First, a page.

The path to our destination is not always a straight one. We go down the wrong road, we get lost, we turn back. Maybe it doesn't matter which road we embark on. Maybe what matters is that we embark.
- Barbara Hall

If you've read some of my posts or you've been to Rich Panther.com, you might know that I've worked in the corporate sector for some years. I helped employees fit into their workplace roles more effectively by learning new ways to relate to themselves and others.

We can all get a more objective perspective on our personal lives in the same way by asking ourselves, “does this situation fit me?”.

Occasionally, I would run into someone who did not want to do their job and therefore, they did it poorly. If they had been in another department, perhaps those same people might do this other job very well.

So what was the problem in this situation? it was one of fit. And fit is largely about our own expectations and needs.

By the time I met them, a supervisor had often reached the point of considering this person to be a “bad employee”. In other words, they had the impression that the employee didn't want to work, but wanted to stay in their job to put in their time, and make a paycheck without contributing.

And a small minority truly did not want to work. But the majority of people I saw wanted to do OTHER work. They simply wanted something else.

You can say they did not fit the role of their position or you can say the position did not fit them. Either way, they were unhappy. And people unhappy in their roles do not perform well. Our personal lives work in much the same way.

Having reasonable expectations for ourselves and others is a healthy thing. They provide guidelines to help us gauge how well things are working in our lives.

How do we know if what we want is healthy or just distraction? Because these expectations should be based in our values. That means we should be able to ask ourselves if this or that decision, fits with what we believe is best.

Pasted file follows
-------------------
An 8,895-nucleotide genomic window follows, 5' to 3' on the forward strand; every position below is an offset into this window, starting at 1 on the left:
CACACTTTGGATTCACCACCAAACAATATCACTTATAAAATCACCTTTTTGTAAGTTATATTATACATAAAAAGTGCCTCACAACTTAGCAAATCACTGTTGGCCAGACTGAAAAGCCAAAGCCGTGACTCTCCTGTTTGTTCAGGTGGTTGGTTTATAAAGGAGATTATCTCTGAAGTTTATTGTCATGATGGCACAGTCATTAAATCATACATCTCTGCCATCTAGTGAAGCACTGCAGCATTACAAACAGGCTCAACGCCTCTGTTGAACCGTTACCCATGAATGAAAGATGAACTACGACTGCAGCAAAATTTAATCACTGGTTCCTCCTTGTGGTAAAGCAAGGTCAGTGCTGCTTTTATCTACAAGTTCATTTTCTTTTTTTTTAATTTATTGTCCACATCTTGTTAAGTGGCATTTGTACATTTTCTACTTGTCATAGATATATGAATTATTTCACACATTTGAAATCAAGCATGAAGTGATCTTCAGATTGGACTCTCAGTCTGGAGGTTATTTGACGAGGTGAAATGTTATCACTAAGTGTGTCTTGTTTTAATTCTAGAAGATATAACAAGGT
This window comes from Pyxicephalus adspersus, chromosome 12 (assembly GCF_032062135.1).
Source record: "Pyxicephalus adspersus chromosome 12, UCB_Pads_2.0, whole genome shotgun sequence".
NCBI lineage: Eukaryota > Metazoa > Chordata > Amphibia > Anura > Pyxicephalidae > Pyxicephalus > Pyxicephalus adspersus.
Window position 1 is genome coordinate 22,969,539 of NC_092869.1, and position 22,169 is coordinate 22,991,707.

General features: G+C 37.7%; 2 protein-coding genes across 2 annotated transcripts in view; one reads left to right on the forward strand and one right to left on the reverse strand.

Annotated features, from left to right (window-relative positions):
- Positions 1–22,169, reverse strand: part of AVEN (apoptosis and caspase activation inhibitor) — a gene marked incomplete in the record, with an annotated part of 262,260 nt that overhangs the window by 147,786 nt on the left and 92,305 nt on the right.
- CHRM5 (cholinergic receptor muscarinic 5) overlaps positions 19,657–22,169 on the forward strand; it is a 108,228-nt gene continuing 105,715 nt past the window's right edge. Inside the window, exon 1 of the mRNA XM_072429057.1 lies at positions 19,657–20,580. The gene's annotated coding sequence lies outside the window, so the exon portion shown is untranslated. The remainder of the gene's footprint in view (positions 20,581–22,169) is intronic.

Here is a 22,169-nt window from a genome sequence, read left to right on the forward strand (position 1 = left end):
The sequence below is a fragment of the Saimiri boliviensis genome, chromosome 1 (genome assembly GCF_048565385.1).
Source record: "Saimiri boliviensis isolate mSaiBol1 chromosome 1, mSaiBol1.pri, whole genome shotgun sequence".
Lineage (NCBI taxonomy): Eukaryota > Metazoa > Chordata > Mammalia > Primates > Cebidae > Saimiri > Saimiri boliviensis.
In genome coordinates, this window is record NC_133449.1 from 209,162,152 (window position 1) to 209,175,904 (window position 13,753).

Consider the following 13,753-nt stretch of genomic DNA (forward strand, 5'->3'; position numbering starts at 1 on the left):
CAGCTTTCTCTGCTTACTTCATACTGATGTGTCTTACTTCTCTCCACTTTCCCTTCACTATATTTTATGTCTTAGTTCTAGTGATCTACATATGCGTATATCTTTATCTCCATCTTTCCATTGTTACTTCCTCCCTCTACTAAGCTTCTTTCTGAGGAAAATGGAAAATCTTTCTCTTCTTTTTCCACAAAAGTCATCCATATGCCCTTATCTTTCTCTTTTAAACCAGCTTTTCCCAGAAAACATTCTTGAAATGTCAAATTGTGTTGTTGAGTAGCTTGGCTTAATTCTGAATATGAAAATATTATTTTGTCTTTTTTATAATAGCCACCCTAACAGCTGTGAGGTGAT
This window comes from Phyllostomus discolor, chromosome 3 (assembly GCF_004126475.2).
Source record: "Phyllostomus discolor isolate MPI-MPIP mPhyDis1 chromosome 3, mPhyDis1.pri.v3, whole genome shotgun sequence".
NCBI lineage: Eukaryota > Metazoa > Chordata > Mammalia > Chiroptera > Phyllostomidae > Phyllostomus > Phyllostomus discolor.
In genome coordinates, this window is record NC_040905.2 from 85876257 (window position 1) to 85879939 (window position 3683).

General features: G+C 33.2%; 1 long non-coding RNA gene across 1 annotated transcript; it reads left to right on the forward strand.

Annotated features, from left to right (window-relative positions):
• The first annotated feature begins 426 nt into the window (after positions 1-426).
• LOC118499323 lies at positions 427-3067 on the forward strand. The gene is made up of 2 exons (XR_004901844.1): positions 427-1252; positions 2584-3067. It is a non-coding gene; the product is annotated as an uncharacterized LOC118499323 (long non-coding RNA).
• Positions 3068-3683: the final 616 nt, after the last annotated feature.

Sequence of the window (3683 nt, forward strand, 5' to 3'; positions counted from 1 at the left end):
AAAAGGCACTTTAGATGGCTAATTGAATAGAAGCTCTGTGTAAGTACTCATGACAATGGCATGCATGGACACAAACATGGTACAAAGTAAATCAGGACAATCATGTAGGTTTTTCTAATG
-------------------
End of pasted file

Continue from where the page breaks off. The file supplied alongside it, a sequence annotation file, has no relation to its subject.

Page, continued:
If you find yourself being a reluctant participant in a role that no longer fits you, what are your choices?

First, try to take two steps back from the situation and look at it objectively. Ask someone whose opinion you value, if they can see it objectively and ask them, “what do you see happening here?” Can you make a small change to test your hypothesis? And, if that is helpful, then consider a bigger change.

Second, look for the feeling beneath the feeling. If you find yourself dreading to do something, ask yourself what is the feeling that underlies that dread. Fear of failure or making things worse are common. Make sure that you address underlying concerns and not just the ones on the surface. If the decision fits your values, try to push forward with it.

Make a short list of the top three issues to address and then list three steps for each of them toward getting what you want or improving your situation, and get them done.

Warning signs: If you reach a point where you think it is better to lower your expectations where you believe you will have to settle for less from your most important activities and relationships, Or, if you find yourself drifting toward choices that are on the margins of your values, avoid them.

Acting on distractions can derail you.

This negative process can become increasingly worse when we feel a sense of disillusionment or anger at not getting what we want from our efforts. In the worst case, we can feel that more effort equals getting less of what we want. This is one way to eventually feel bitter, angry, and depressed.

One manageable step at a time will lead us to our goals. Avoid pressuring yourself to move faster or to do more. Clarity is the key, not “working harder” or even doing more. Set a healthy pace for yourself and stick to it and you'll get there and if you want help just ask for it. Choose someone whose judgment and objectivity you trust. And move forward into those choices that fit you best.

Stick with your plan. You can do this!

Rich